The Carbon Management Market's Sweet Spot: Utilities

The Carbon Management Market's Sweet Spot: Utilities

Image CC licensed by Flickr user Bert K

Electric utilities find themselves on the regulatory front lines of addressing climate change in the U.S. and abroad.

The challenges they face are broad: aging infrastructure, shifting environmental requirements, and the need to both curtail power demand while also preparing for future demand in ways other than boosting generation.

All of these factors combine to make the sector a prime market opportunity for carbon management software and service vendors, according to Pike Research. The firm predicts the worldwide utility-related carbon management market to grow from $141 million in 2010 to $788 million in 2017, 44 percent of it in the U.S.

"For years, the U.S. electric utility sector has represented a major market opportunity for vendors offering products and services related to environmental and carbon footprint issues," Pike Research said in an excerpt of the report, "Carbon Management in the U.S. Electric Utility Sector: Business Drivers, Policy Factors, Competitive Landscape, and Market Forecasts for Carbon Management Software and Services." "This it is not unusual that most vendors have experienced their first start as a carbon management provider in the utility sector."
The hopeful view is shared by both new and longtime carbon management software firms. Enviance, founded in 1999, says some 35 percent of the nation's utilities rely on it for help with carbon management, including American Electric Power (AEP), which uses the Enviance system to monitor greenhouse gas emissions at dozens of its power plants.

Meanwhile, newcomer Hara is posting impressive results with its growing list of clients. For example, the city of Palo Alto, the state's sole city-owned utility that operates its own services for electricity, natural gas, water, wastewater and fiber optics, saved $500,000 in energy costs in the year since it implemented Hara's Environmental and Energy Management software, while also reducing greenhouse gas emissions by 8 percent. The Northern California city plans to reduce emissions 15 percent over the next three years.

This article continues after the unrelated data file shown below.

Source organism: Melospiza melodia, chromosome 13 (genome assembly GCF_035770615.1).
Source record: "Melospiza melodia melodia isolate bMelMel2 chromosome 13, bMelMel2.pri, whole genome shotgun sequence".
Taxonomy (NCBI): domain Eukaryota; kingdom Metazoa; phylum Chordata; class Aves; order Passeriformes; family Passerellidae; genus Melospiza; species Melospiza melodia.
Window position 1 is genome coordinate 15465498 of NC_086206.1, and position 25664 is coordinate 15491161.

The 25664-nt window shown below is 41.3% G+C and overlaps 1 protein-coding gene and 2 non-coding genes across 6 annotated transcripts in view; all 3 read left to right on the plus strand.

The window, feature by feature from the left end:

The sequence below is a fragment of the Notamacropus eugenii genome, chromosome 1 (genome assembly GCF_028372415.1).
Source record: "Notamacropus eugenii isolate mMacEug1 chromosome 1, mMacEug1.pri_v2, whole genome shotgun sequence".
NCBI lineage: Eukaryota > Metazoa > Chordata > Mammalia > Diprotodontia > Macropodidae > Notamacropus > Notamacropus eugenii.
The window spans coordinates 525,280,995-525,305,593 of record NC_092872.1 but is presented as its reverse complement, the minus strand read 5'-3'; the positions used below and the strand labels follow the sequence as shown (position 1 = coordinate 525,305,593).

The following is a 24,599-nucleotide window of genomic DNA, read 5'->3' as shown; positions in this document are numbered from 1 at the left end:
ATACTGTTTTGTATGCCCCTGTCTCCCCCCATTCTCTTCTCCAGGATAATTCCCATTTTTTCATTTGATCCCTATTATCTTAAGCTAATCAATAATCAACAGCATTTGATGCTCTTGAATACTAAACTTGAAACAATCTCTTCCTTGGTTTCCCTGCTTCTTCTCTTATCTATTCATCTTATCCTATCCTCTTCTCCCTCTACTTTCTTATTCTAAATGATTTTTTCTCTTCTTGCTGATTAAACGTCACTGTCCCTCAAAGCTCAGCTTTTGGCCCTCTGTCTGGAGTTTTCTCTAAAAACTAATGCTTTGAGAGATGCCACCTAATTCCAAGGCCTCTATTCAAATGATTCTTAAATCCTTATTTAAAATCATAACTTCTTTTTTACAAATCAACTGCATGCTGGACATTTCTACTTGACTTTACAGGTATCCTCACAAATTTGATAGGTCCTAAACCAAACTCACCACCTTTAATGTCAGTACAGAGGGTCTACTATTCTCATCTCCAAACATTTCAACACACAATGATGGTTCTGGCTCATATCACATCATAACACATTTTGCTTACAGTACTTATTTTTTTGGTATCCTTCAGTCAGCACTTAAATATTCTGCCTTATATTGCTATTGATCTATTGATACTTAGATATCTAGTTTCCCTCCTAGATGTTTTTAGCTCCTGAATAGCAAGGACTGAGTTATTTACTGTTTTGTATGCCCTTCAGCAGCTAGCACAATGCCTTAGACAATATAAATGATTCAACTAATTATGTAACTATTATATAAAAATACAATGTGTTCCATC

"With proposed legislation to regulate utilities through a restricted trading system for pollution rights, it's likely that we'll see more utilities looking for energy and environmental software to not only help provide auditable visibility into their operations, but also an understanding of how to reduce their emissions in a meaningful way across their organizations and provide energy efficiency opportunities and best practices to their customers," said Hara Chief Marketing Officer Chris Farinacci in an email message. "It means the shift from merely collecting data to better leveraging and acting upon it."

Michael Meehan, president and CEO of carbon management software firm Carbonetworks, said utilities have collected data for years, but it's only been recently that the data they report has become a corporate priority.

"In the Utility sector, data is not the problem -- their problem is getting intelligence from that data, and providing the transparency to stakeholders and the public on what they are doing with it," Meehan said via email.  

Carbonetworks' work with utilities is rooted in pre-regulated markets around the world where climate change policies are just being formulated.

"We work with several governments and public sector organizations as the 'software platform' on which their carbon, energy, or sustainability platform is deployed, so utilities usually engage us in participating with government policy through our platform, rather than in response to it," Meehan said.

Some states participating in the Western Climate Initiative use the company's platform to set carbon allocations for businesses in their regions.

"Now the utilities affected are looking at using the platform to meet (or plan to meet) those caps and targets," Meehan said.

Pike Research previously predicted the carbon management and software market as a whole would enjoy explosive growth over the next 10 years, regardless of the weak agreement forged in Copenhagen. Overall, the market could top $4.3 billion in 2017.

Image CC licensed by Flickr user Bert K.